An Owner’s Guide to Differentiating Between Various Signs of Skin Disease in Dogs

Skin disease in dogs is a very common problem and it can have numerous causes. If your dog isscratching dog 199x300 featured1 suffering from a skin disease it can be confusing to you and uncomfortable for your pet. It may be helpful to try to distinguish between the different common skin diseases that dogs can have so that you and your vet can find the cause.

Dog Skin Disease and Allergies

The most common skin disease in dogs is allergies. Allergic dogs are itchy and scratch or chew themselves.  They can be allergic to fleas, foods, or the environment. Fleas usually cause the dog to chew at the skin on top of the rump area, or around his belly.  Food allergies can cause ear infections, facial itchiness, or intestinal upset.  Environmental allergies, including dust, grasses, pollens, and molds, usually result in the dog chewing at his feet, rubbing his face or lips, or chewing at the area around his anus.  Food allergies and environmental allergies have some overlap in signs but food allergies tend to be year round while environmental allergies can be seasonal. Click here to learn what treatment options are available for a dog with skin disease due to allergies!

Dog Skin Disease and Infectious Agents

Infectious agents are another cause of skin disease in dogs. Mite infections, including demodex mites and scabies mites, cause hair loss and varying degrees of itchiness. Demodex is a mite which is most commonly diagnosed in puppies and results in patchy hair loss on the head and neck area. Adult dogs can also get demodex but it’s not as common. Scabies is a contagious mite which causes severe itchiness and hair loss, usually most noticeable on the edges of the ears. Any age of dog can be affected by scabies. Click here to learn more about scabies and treatments. Ringworm is not a worm, but a fungus, which results in hair loss, redness, and flakiness. These lesions usually have a circular appearance in the beginning, which lead to the name.  Dogs can also get bacterial and yeast infections on the surface of their skin, which results in itchiness and usually odor coming from the skin. Sometimes you can see pustules which look like small pimples that give you a good indication that it’s a bacterial infection.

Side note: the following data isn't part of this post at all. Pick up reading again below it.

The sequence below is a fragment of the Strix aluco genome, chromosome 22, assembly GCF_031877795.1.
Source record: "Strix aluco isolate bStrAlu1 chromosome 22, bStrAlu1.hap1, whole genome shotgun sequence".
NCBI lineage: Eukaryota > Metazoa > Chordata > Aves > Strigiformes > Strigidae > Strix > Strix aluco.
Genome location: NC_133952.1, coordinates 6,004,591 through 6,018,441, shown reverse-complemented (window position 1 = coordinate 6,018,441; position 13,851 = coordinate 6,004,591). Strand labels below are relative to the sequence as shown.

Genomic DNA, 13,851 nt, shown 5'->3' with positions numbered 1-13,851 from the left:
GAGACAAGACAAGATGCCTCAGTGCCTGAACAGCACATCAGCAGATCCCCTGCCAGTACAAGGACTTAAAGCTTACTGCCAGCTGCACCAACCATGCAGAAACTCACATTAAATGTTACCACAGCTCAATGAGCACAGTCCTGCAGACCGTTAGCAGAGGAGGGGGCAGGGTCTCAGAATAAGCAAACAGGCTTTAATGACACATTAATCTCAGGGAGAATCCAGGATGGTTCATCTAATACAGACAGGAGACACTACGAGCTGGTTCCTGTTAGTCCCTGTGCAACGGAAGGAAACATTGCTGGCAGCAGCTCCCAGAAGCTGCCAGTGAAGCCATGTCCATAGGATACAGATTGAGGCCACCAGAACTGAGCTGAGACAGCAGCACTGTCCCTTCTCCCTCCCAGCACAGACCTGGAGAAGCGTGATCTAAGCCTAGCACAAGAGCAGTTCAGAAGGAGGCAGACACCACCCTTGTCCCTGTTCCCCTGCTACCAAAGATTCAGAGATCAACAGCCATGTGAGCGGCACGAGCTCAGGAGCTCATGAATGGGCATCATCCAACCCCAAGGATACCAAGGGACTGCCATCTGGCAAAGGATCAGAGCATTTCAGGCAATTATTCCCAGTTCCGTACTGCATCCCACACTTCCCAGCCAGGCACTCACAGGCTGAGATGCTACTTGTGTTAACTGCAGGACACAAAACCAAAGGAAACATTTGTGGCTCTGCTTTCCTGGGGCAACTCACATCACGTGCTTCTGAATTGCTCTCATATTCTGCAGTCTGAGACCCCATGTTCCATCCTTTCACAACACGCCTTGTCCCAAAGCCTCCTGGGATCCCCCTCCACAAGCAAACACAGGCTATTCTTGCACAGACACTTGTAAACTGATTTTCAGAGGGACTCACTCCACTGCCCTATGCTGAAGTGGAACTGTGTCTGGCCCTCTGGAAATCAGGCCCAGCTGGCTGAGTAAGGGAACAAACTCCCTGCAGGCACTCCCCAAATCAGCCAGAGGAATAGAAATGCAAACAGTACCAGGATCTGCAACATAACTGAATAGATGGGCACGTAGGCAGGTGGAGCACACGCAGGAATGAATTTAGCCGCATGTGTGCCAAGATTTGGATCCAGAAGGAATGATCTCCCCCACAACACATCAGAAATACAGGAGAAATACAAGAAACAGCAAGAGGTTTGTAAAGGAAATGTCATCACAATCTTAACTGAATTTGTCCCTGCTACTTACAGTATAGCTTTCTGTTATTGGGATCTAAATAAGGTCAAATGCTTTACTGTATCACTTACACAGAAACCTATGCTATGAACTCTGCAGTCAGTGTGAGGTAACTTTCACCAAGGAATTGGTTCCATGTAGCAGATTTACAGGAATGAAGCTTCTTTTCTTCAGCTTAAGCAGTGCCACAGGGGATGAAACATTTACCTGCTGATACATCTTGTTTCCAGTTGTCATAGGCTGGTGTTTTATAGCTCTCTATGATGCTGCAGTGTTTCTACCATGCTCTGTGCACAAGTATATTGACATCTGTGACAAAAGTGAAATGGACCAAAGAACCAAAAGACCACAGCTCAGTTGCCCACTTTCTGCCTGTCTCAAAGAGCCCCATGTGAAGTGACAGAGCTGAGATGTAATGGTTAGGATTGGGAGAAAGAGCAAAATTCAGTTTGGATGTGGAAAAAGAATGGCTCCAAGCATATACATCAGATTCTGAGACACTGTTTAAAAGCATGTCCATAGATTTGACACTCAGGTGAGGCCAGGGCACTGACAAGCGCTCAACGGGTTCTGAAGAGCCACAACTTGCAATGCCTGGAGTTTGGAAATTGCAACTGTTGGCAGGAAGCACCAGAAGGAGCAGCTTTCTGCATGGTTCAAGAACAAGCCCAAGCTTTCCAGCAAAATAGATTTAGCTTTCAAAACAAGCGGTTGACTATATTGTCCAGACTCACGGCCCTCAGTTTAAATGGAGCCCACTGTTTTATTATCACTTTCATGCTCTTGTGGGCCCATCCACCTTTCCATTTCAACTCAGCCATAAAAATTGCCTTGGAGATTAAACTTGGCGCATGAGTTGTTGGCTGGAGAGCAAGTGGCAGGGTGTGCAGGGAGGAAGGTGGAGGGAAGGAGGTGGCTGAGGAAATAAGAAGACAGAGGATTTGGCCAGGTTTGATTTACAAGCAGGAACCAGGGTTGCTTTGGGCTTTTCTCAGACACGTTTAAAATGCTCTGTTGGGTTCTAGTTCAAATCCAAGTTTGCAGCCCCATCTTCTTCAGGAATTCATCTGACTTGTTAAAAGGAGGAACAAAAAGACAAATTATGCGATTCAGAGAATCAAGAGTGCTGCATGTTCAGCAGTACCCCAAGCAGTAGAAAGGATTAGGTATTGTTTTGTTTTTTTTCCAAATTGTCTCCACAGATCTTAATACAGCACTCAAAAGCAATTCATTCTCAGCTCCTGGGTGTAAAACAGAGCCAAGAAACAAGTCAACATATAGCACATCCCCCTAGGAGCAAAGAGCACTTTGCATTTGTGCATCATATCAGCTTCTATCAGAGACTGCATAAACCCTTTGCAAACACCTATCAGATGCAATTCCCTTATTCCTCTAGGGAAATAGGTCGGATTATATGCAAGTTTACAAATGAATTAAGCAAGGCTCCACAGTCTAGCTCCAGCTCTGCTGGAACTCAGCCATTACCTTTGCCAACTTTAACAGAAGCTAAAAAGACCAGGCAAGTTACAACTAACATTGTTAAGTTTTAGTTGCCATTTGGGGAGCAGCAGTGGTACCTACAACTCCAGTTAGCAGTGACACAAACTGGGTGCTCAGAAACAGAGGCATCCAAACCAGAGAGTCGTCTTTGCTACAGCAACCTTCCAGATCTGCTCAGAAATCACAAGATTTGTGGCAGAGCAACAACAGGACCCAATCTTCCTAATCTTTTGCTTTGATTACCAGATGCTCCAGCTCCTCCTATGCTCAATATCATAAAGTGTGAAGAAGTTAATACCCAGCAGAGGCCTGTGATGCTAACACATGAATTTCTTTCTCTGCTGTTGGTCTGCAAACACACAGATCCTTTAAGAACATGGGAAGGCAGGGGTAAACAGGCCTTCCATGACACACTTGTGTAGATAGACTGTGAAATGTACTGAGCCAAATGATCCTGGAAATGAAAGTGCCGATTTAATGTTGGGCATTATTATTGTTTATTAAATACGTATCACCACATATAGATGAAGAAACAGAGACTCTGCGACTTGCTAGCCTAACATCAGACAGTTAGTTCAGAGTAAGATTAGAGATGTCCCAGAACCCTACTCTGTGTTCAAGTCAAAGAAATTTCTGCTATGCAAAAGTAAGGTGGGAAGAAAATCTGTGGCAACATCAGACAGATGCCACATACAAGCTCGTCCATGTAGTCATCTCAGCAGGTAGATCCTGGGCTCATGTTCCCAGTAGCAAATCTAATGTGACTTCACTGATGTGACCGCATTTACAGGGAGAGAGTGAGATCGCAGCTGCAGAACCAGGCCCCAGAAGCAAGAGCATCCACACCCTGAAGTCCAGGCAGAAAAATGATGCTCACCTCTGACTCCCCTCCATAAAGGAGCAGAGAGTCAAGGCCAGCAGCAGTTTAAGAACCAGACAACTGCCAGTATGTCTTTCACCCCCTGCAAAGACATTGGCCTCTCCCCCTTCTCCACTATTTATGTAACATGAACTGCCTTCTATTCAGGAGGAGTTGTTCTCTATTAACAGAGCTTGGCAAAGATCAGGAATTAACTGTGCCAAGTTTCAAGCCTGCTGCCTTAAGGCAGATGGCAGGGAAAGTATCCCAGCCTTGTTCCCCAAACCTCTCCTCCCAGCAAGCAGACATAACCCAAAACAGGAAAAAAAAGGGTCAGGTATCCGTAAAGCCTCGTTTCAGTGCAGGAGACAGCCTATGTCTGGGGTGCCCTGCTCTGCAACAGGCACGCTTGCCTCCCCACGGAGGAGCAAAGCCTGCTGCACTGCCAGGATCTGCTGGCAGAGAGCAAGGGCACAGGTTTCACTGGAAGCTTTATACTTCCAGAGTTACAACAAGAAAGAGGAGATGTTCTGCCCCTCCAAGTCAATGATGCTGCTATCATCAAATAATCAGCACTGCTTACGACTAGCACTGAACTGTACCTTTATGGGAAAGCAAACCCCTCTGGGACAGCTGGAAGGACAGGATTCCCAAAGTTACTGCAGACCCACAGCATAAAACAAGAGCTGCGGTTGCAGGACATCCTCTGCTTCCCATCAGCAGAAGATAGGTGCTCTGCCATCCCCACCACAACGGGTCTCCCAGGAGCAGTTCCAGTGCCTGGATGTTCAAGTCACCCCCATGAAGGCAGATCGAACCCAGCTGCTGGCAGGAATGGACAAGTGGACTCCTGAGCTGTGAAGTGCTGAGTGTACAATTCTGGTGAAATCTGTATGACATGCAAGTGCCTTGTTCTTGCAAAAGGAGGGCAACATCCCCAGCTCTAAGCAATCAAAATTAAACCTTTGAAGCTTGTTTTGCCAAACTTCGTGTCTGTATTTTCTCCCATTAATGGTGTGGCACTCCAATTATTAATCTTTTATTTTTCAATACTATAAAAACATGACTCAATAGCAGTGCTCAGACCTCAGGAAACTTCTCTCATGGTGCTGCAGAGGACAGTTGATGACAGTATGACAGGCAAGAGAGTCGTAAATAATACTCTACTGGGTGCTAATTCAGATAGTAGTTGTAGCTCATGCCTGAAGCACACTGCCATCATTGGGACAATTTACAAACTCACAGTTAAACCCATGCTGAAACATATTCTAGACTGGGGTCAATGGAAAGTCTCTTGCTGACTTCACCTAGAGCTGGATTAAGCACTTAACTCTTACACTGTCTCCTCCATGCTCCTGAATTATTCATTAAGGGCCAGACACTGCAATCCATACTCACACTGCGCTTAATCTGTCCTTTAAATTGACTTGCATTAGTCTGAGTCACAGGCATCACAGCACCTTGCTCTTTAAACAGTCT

Dog Skin Disease and the Endocrine System

Endocrine diseases can also cause skin disease in dogs.  The two most common endocrine diseases that result in skin changes are Cushing’s disease and Hypothyroidism.  Cushing’s disease is caused by excessive corticosteroid production by the dog’s adrenal glands. Click here to learn about more symptoms associated with Cushings disease. Hypothyroidism is caused by an underactive thyroid gland which results in a low level of thyroid hormone.  Both of these diseases cause hair loss along the sides of the body and can cause a darkening or hyperpigmentation of the skin.  In addition, the hair on the tail can fall out resulting in a “rat tail”. Special blood tests are used to determine if either of these diseases is present.  Rarely, sex hormones can play a role in hair loss that can look similar to the above endocrine diseases and spaying or neutering may resolve the problem.

Dog Skin Disease and the Immune System

Finally, immune-mediated skin disease in dogs occurs when the body attacks its own skin components, resulting in severe flakiness, crusting, or ulcerations. There are several immune-mediated diseases which are differentiated from each other by the appearance of the cells on a biopsy sample. Flakiness or crusting is usually observed around the eyes or ears, across the bridge of the nose, or on the footpads.

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Dr Jill Christofferson

Jill Christofferson, DVM is an experienced veterinary general practitioner. Her professional interests include ophthalmology, dentistry, and reproduction.

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